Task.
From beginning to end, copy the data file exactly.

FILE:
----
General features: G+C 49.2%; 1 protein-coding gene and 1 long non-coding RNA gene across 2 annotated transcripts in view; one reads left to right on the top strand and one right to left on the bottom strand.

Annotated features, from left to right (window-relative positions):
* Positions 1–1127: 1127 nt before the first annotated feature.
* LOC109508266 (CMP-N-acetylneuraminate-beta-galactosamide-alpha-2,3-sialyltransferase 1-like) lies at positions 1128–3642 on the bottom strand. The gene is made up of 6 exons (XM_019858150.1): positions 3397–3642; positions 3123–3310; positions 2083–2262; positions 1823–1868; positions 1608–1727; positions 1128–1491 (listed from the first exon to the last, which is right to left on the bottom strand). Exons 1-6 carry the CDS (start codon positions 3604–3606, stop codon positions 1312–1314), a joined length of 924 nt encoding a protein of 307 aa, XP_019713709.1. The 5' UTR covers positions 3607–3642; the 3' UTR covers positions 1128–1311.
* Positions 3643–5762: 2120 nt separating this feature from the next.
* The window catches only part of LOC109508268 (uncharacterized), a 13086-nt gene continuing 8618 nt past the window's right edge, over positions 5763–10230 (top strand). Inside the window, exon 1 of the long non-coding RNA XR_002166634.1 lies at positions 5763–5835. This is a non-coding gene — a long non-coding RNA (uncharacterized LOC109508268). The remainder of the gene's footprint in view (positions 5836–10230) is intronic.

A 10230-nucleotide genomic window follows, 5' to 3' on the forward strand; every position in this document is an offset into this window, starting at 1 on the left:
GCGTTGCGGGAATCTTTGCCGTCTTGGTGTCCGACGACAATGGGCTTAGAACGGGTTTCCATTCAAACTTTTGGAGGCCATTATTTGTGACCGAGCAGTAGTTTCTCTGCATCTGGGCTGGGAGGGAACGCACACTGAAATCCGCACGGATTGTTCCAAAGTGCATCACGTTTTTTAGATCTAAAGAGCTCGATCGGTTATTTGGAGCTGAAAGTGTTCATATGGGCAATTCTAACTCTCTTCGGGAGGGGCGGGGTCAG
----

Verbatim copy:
General features: G+C 49.2%; 1 protein-coding gene and 1 long non-coding RNA gene across 2 annotated transcripts in view; one reads left to right on the top strand and one right to left on the bottom strand.

Annotated features, from left to right (window-relative positions):
* Positions 1–1127: 1127 nt before the first annotated feature.
* LOC109508266 (CMP-N-acetylneuraminate-beta-galactosamide-alpha-2,3-sialyltransferase 1-like) lies at positions 1128–3642 on the bottom strand. The gene is made up of 6 exons (XM_019858150.1): positions 3397–3642; positions 3123–3310; positions 2083–2262; positions 1823–1868; positions 1608–1727; positions 1128–1491 (listed from the first exon to the last, which is right to left on the bottom strand). Exons 1-6 carry the CDS (start codon positions 3604–3606, stop codon positions 1312–1314), a joined length of 924 nt encoding a protein of 307 aa, XP_019713709.1. The 5' UTR covers positions 3607–3642; the 3' UTR covers positions 1128–1311.
* Positions 3643–5762: 2120 nt separating this feature from the next.
* The window catches only part of LOC109508268 (uncharacterized), a 13086-nt gene continuing 8618 nt past the window's right edge, over positions 5763–10230 (top strand). Inside the window, exon 1 of the long non-coding RNA XR_002166634.1 lies at positions 5763–5835. This is a non-coding gene — a long non-coding RNA (uncharacterized LOC109508268). The remainder of the gene's footprint in view (positions 5836–10230) is intronic.

A 10230-nucleotide genomic window follows, 5' to 3' on the forward strand; every position in this document is an offset into this window, starting at 1 on the left:
GCGTTGCGGGAATCTTTGCCGTCTTGGTGTCCGACGACAATGGGCTTAGAACGGGTTTCCATTCAAACTTTTGGAGGCCATTATTTGTGACCGAGCAGTAGTTTCTCTGCATCTGGGCTGGGAGGGAACGCACACTGAAATCCGCACGGATTGTTCCAAAGTGCATCACGTTTTTTAGATCTAAAGAGCTCGATCGGTTATTTGGAGCTGAAAGTGTTCATATGGGCAATTCTAACTCTCTTCGGGAGGGGCGGGGTCAG